I went to the National Theatre in London yesterday to see a ‘platform’ by playwright Enda Walsh, who was discussing his new play on at the moment in the NT: Ballyturk. Tickets were surprisingly cheap, making for a thoroughly pleasant evening.
The platform itself was only 45 minutes long, but in that time Enda – and Dan Rebellato, with whom he was discussing the play – had my full attention. Walsh seems a lovely man, and it was very obvious from the way he spoke that he loved his job – and for a very good reason; he’s brilliant at what he does! Without trying to reveal anything to prospective audience members, he explained the ideas and themes behind his writing and directing of this play. (Unfortunately I haven’t got a ticket to see it…) One idea I found especially interesting was that although he had written the play for it to be performed, he seemed to understand and warmly accept that his work would be analysed (or “over analysed” as an audience member put it) by others, and would be interpreted differently, both by performers and readers . I have long wondered if writers are aware of this when they publish their work; it’s often said by both English and non-English students when analysing literature “but did the writer really mean that?” In fact, this picture nicely sums up this attitude:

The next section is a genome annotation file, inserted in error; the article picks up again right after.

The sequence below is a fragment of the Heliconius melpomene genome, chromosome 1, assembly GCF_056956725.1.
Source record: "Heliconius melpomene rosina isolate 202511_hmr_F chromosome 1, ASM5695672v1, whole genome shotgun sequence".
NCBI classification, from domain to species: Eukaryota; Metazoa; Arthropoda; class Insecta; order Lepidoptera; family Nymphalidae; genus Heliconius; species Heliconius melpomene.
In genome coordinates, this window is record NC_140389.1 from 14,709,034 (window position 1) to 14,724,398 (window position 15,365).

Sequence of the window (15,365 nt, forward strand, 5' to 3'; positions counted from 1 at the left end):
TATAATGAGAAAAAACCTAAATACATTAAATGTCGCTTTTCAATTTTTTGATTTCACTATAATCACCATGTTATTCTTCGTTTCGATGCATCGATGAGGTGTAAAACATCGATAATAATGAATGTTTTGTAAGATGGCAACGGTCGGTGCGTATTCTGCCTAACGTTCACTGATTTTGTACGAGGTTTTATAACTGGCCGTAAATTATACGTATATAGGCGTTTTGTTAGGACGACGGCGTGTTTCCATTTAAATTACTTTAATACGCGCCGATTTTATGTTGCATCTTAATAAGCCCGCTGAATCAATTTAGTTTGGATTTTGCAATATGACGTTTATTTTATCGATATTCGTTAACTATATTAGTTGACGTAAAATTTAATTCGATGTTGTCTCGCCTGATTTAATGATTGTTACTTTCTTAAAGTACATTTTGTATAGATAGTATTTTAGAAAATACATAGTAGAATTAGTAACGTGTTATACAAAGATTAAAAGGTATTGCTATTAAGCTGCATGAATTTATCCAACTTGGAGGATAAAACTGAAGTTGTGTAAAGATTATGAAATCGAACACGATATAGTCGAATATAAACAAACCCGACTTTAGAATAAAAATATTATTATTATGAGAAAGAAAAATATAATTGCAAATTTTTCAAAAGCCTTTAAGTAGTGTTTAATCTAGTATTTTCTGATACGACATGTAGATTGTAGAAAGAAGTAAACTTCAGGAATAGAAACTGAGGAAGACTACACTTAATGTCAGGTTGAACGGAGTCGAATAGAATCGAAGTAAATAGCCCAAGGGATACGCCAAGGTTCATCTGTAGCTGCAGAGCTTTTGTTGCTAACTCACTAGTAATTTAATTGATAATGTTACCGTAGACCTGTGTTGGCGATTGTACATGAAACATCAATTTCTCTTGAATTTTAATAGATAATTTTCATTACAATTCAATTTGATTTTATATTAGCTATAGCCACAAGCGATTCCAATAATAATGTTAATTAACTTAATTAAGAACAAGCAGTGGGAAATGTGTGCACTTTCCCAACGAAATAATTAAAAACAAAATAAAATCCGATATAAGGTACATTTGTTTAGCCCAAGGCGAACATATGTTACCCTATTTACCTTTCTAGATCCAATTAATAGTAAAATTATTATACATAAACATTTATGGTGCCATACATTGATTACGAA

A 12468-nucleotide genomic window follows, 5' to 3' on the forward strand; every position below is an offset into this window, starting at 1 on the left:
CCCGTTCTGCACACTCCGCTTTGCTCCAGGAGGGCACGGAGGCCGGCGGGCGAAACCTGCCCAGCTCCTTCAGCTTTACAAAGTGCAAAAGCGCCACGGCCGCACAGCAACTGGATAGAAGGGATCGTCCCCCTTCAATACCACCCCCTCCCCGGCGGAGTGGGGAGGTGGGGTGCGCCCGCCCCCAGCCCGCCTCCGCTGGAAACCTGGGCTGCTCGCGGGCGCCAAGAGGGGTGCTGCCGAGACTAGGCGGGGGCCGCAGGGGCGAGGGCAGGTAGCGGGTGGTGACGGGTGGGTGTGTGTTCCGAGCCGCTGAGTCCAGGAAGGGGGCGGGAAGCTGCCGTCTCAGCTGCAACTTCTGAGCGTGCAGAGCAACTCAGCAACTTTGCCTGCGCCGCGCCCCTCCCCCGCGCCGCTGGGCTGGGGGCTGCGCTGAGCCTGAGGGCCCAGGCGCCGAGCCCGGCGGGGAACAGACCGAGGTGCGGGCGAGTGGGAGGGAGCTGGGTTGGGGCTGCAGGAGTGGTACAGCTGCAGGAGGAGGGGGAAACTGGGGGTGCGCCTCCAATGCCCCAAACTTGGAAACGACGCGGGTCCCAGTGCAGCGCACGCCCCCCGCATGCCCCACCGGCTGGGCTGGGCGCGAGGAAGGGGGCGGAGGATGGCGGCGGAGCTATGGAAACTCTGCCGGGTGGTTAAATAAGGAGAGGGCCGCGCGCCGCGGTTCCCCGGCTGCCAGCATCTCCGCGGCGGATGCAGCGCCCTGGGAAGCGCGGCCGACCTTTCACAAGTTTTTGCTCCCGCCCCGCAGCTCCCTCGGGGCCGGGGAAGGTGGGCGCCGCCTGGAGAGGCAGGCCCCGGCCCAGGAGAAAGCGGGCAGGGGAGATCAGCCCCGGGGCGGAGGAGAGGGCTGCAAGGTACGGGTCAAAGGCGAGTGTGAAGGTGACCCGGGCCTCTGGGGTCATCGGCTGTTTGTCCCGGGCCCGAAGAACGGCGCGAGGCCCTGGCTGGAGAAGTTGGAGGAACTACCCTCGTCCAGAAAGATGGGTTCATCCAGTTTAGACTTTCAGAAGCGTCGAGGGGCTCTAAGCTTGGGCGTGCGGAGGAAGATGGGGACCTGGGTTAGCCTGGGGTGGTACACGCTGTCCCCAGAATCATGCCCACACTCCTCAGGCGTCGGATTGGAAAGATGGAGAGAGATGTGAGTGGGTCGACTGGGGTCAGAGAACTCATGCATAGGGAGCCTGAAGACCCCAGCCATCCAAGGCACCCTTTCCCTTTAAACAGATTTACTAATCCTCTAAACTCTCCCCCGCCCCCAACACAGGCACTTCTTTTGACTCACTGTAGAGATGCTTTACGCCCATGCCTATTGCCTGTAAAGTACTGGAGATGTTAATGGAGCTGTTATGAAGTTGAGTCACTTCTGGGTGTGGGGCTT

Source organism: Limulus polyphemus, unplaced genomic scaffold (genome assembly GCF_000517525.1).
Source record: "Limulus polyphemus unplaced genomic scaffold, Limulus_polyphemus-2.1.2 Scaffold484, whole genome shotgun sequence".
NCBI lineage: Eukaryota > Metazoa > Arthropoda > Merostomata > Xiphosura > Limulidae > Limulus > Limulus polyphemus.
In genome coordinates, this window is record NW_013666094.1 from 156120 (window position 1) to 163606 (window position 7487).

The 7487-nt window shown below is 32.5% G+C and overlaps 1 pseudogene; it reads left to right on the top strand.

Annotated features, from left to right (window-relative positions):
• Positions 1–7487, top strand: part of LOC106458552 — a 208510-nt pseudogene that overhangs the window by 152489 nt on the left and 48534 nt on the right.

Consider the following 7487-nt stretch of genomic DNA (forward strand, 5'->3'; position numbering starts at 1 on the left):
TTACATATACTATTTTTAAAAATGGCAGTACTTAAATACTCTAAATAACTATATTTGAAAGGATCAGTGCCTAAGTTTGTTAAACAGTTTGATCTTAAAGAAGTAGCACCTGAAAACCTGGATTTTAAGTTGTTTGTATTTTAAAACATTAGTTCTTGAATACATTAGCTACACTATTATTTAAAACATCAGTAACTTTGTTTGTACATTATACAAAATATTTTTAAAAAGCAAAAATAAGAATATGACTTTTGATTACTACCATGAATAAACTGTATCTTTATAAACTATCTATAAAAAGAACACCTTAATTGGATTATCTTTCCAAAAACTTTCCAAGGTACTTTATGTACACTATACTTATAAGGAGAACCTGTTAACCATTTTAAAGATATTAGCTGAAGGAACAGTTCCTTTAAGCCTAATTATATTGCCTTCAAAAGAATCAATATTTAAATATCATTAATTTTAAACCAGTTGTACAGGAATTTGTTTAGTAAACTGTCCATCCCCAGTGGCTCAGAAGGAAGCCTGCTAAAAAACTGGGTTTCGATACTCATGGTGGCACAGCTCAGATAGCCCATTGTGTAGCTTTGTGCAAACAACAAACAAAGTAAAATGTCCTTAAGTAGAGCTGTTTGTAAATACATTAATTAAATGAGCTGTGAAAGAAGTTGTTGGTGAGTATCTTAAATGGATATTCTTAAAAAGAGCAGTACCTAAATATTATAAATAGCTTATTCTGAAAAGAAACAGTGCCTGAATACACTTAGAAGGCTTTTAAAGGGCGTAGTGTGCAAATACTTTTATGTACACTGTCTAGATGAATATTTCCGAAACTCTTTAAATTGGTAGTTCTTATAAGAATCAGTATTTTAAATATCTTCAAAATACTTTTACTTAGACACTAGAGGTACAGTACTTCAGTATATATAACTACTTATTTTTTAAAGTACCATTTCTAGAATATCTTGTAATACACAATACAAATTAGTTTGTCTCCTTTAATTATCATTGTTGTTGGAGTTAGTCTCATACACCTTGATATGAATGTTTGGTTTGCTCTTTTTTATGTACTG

My other favourite part of the evening was meeting Enda!! Aah! He was doing a book signing after the ‘platform’, so of course I bought a book and got him to sign it (when will I ever get this opportunity again, right?). So, I can now proudly say I have met, and spoken to, an internationally acclaimed playwright! I’m thoroughly looking forward to reading his plays – I’ve wanted to read more plays, rather than just those I read at school or for drama performances. I will write a post about them once I get round to reading them.